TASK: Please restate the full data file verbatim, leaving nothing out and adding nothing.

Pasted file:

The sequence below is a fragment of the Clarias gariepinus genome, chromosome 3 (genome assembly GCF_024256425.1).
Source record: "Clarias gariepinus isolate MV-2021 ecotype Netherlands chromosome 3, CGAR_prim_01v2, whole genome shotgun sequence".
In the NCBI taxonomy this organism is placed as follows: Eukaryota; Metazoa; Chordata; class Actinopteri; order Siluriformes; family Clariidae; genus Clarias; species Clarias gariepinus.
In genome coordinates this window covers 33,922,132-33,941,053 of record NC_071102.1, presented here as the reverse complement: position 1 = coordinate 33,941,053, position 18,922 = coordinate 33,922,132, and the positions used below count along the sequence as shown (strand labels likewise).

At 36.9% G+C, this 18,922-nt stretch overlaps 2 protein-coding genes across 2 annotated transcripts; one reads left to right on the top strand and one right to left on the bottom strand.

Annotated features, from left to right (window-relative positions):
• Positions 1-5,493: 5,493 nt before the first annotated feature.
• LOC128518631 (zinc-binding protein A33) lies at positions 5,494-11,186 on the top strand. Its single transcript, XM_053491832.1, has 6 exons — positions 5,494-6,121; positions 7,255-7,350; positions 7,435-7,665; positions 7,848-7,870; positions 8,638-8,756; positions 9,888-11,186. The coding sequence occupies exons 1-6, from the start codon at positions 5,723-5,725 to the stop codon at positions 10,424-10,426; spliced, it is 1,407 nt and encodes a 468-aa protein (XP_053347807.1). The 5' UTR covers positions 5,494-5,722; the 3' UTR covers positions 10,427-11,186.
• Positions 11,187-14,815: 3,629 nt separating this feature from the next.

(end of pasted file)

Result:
The sequence below is a fragment of the Clarias gariepinus genome, chromosome 3 (genome assembly GCF_024256425.1).
Source record: "Clarias gariepinus isolate MV-2021 ecotype Netherlands chromosome 3, CGAR_prim_01v2, whole genome shotgun sequence".
In the NCBI taxonomy this organism is placed as follows: Eukaryota; Metazoa; Chordata; class Actinopteri; order Siluriformes; family Clariidae; genus Clarias; species Clarias gariepinus.
In genome coordinates this window covers 33,922,132-33,941,053 of record NC_071102.1, presented here as the reverse complement: position 1 = coordinate 33,941,053, position 18,922 = coordinate 33,922,132, and the positions used below count along the sequence as shown (strand labels likewise).

At 36.9% G+C, this 18,922-nt stretch overlaps 2 protein-coding genes across 2 annotated transcripts; one reads left to right on the top strand and one right to left on the bottom strand.

Annotated features, from left to right (window-relative positions):
• Positions 1-5,493: 5,493 nt before the first annotated feature.
• LOC128518631 (zinc-binding protein A33) lies at positions 5,494-11,186 on the top strand. Its single transcript, XM_053491832.1, has 6 exons — positions 5,494-6,121; positions 7,255-7,350; positions 7,435-7,665; positions 7,848-7,870; positions 8,638-8,756; positions 9,888-11,186. The coding sequence occupies exons 1-6, from the start codon at positions 5,723-5,725 to the stop codon at positions 10,424-10,426; spliced, it is 1,407 nt and encodes a 468-aa protein (XP_053347807.1). The 5' UTR covers positions 5,494-5,722; the 3' UTR covers positions 10,427-11,186.
• Positions 11,187-14,815: 3,629 nt separating this feature from the next.